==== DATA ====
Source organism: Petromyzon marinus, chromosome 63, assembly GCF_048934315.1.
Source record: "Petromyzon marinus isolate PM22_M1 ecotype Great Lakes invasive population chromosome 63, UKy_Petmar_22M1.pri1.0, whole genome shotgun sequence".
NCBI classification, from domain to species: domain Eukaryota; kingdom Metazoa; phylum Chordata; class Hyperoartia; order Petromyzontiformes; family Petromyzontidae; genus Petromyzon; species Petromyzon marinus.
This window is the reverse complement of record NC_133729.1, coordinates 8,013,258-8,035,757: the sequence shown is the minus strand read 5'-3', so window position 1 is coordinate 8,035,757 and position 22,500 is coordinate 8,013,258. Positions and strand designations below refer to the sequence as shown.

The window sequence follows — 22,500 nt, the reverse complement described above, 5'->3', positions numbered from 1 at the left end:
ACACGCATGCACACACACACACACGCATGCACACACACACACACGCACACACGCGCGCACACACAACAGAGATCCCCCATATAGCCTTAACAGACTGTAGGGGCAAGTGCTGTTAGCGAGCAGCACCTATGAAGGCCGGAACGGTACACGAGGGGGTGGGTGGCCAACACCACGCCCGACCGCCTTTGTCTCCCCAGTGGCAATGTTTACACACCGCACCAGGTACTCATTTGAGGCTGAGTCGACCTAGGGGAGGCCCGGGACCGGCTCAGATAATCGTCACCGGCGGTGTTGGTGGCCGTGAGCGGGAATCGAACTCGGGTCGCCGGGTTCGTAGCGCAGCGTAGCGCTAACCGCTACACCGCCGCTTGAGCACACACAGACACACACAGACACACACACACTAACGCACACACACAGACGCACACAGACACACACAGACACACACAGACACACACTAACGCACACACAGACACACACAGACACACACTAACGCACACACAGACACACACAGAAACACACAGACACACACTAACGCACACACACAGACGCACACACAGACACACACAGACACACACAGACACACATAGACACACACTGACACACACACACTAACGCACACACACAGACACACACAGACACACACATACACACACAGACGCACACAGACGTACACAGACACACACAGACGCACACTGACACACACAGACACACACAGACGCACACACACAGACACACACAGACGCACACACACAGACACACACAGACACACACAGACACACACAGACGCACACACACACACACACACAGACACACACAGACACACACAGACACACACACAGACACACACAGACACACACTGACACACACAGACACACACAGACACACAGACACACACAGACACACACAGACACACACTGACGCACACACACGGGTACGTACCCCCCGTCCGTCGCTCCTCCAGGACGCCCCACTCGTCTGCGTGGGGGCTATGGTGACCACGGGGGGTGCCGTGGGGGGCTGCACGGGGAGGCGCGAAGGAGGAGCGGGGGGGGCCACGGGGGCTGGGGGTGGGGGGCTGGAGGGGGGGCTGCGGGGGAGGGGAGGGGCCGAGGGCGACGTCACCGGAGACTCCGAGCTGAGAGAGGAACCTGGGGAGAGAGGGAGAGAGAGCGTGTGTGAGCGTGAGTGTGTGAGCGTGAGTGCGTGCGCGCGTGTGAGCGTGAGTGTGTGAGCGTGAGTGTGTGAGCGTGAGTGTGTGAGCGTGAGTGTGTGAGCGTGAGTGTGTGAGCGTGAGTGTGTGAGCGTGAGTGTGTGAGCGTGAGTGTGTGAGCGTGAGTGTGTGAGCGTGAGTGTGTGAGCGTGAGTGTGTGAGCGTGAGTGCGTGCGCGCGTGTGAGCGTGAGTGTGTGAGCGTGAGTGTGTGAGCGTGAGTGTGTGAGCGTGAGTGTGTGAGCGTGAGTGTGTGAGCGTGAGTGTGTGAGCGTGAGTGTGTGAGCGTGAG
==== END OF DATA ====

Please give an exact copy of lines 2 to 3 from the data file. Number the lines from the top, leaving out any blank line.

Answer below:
Source record: "Petromyzon marinus isolate PM22_M1 ecotype Great Lakes invasive population chromosome 63, UKy_Petmar_22M1.pri1.0, whole genome shotgun sequence".
NCBI classification, from domain to species: domain Eukaryota; kingdom Metazoa; phylum Chordata; class Hyperoartia; order Petromyzontiformes; family Petromyzontidae; genus Petromyzon; species Petromyzon marinus.